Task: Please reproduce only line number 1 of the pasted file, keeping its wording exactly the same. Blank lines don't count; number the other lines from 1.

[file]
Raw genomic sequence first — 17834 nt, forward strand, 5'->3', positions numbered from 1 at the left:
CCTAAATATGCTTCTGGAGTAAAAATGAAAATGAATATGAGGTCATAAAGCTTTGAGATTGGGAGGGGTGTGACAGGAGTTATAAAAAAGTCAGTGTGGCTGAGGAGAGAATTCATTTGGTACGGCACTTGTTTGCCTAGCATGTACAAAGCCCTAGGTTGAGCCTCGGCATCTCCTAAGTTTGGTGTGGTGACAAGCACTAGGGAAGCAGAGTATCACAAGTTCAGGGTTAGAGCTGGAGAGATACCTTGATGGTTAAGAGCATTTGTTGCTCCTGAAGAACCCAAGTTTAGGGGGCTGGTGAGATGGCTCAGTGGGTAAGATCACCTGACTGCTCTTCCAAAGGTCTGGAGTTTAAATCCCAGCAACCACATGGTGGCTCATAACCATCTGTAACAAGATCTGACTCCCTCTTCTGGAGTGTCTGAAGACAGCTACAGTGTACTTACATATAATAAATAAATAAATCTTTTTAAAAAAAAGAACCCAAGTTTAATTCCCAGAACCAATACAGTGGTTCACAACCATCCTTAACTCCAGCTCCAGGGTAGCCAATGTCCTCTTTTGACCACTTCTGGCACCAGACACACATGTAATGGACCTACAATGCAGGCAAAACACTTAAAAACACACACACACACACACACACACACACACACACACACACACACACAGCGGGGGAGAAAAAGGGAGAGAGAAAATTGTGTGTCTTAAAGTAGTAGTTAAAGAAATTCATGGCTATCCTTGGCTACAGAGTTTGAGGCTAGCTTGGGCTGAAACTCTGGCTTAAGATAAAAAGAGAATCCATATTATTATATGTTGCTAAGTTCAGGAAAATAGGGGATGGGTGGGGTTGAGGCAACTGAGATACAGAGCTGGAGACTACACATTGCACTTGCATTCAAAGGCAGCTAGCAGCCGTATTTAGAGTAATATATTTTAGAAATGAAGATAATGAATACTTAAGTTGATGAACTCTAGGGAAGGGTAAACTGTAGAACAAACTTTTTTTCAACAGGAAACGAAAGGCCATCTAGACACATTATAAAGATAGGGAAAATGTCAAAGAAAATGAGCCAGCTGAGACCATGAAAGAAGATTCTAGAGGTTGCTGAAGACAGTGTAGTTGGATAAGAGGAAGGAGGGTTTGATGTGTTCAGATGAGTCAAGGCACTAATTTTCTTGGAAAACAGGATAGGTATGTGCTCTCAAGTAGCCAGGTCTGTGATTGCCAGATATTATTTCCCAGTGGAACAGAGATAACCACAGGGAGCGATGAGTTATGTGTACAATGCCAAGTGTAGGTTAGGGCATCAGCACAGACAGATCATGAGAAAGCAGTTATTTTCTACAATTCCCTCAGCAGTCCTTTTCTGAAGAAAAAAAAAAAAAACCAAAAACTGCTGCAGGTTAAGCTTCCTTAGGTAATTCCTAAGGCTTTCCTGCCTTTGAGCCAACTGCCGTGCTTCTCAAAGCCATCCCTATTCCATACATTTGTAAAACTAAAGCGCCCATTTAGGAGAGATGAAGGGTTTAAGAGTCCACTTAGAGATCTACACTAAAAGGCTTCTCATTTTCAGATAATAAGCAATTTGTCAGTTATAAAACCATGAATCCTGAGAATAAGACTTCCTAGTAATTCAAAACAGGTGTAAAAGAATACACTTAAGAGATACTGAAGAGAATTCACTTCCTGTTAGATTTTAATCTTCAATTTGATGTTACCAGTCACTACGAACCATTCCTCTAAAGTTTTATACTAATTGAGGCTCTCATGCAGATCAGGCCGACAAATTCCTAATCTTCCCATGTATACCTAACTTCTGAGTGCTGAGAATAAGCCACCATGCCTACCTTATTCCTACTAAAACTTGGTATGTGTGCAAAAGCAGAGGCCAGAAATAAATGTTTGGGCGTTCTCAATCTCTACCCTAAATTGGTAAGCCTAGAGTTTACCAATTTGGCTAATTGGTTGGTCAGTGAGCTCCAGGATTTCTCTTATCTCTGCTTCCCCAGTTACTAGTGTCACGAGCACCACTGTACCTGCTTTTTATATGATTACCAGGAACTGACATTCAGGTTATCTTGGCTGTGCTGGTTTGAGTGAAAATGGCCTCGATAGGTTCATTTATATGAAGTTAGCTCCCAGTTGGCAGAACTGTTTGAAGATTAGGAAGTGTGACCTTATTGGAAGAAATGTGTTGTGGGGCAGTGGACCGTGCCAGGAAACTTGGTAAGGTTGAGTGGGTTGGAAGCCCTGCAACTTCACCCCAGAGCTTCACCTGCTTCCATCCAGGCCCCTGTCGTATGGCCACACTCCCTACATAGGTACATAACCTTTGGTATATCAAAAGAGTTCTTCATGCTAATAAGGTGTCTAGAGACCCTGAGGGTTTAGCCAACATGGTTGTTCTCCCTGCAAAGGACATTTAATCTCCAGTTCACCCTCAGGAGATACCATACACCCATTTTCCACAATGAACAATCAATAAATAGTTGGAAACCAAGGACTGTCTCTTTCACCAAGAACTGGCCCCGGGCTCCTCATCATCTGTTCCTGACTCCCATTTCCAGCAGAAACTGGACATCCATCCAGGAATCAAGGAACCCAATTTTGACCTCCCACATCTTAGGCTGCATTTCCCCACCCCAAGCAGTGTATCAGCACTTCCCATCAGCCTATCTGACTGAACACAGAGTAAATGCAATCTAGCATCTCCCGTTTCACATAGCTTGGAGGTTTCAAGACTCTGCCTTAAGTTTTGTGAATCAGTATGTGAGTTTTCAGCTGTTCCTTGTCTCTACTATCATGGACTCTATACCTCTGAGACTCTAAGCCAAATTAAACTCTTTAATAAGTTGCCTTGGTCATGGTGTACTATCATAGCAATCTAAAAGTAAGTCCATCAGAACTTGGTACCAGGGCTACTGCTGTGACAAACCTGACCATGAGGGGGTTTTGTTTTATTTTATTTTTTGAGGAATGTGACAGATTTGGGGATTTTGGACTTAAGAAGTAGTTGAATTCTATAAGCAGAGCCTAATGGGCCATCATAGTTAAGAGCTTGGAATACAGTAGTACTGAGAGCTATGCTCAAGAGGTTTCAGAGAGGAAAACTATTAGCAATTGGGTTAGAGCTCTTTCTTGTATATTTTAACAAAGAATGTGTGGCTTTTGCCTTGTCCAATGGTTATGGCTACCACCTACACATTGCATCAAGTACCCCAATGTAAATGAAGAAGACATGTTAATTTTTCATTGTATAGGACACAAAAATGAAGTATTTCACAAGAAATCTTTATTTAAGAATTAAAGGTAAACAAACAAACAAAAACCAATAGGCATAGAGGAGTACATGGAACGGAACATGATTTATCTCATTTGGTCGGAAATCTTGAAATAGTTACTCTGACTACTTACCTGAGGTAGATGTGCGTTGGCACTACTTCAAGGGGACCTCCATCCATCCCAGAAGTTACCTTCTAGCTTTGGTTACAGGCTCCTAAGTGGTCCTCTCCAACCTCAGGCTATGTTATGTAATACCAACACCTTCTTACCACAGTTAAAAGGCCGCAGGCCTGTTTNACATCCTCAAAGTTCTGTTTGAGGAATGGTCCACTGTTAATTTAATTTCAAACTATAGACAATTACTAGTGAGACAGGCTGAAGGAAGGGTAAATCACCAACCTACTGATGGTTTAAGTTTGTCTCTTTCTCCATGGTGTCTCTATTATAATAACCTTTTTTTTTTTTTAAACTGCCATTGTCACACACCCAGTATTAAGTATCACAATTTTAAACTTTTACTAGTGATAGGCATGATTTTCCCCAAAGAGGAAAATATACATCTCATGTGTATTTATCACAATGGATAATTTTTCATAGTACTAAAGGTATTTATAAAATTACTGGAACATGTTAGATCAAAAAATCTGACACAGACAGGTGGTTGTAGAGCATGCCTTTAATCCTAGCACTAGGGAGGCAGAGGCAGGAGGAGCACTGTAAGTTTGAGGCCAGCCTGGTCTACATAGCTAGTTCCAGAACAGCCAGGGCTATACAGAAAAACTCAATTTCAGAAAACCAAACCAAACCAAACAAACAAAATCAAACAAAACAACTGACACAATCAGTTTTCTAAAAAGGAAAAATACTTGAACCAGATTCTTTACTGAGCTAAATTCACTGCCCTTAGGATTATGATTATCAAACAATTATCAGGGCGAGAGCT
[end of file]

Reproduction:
Raw genomic sequence first — 17834 nt, forward strand, 5'->3', positions numbered from 1 at the left: